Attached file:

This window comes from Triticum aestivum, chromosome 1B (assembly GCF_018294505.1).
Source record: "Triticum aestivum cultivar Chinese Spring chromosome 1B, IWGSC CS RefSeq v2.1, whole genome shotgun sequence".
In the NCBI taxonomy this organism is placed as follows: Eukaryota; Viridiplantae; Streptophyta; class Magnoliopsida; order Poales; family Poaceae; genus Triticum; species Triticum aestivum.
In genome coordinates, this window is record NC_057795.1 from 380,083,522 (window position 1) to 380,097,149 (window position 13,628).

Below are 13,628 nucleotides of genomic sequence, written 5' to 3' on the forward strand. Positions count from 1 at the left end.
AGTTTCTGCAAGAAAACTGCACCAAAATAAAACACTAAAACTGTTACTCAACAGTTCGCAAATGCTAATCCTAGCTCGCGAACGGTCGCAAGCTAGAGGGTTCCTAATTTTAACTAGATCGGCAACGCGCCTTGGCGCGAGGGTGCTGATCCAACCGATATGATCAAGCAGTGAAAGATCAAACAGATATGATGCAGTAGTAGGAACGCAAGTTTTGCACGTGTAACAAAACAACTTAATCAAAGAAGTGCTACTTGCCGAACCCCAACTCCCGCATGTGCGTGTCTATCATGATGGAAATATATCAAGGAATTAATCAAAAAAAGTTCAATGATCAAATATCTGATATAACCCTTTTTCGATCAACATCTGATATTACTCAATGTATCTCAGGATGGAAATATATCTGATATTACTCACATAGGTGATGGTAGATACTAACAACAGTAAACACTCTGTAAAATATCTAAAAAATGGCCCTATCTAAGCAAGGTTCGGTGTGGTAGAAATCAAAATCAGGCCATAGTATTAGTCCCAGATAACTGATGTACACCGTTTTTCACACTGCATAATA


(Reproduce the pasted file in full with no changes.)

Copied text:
This window comes from Triticum aestivum, chromosome 1B (assembly GCF_018294505.1).
Source record: "Triticum aestivum cultivar Chinese Spring chromosome 1B, IWGSC CS RefSeq v2.1, whole genome shotgun sequence".
In the NCBI taxonomy this organism is placed as follows: Eukaryota; Viridiplantae; Streptophyta; class Magnoliopsida; order Poales; family Poaceae; genus Triticum; species Triticum aestivum.
In genome coordinates, this window is record NC_057795.1 from 380,083,522 (window position 1) to 380,097,149 (window position 13,628).

Below are 13,628 nucleotides of genomic sequence, written 5' to 3' on the forward strand. Positions count from 1 at the left end.
AGTTTCTGCAAGAAAACTGCACCAAAATAAAACACTAAAACTGTTACTCAACAGTTCGCAAATGCTAATCCTAGCTCGCGAACGGTCGCAAGCTAGAGGGTTCCTAATTTTAACTAGATCGGCAACGCGCCTTGGCGCGAGGGTGCTGATCCAACCGATATGATCAAGCAGTGAAAGATCAAACAGATATGATGCAGTAGTAGGAACGCAAGTTTTGCACGTGTAACAAAACAACTTAATCAAAGAAGTGCTACTTGCCGAACCCCAACTCCCGCATGTGCGTGTCTATCATGATGGAAATATATCAAGGAATTAATCAAAAAAAGTTCAATGATCAAATATCTGATATAACCCTTTTTCGATCAACATCTGATATTACTCAATGTATCTCAGGATGGAAATATATCTGATATTACTCACATAGGTGATGGTAGATACTAACAACAGTAAACACTCTGTAAAATATCTAAAAAATGGCCCTATCTAAGCAAGGTTCGGTGTGGTAGAAATCAAAATCAGGCCATAGTATTAGTCCCAGATAACTGATGTACACCGTTTTTCACACTGCATAATA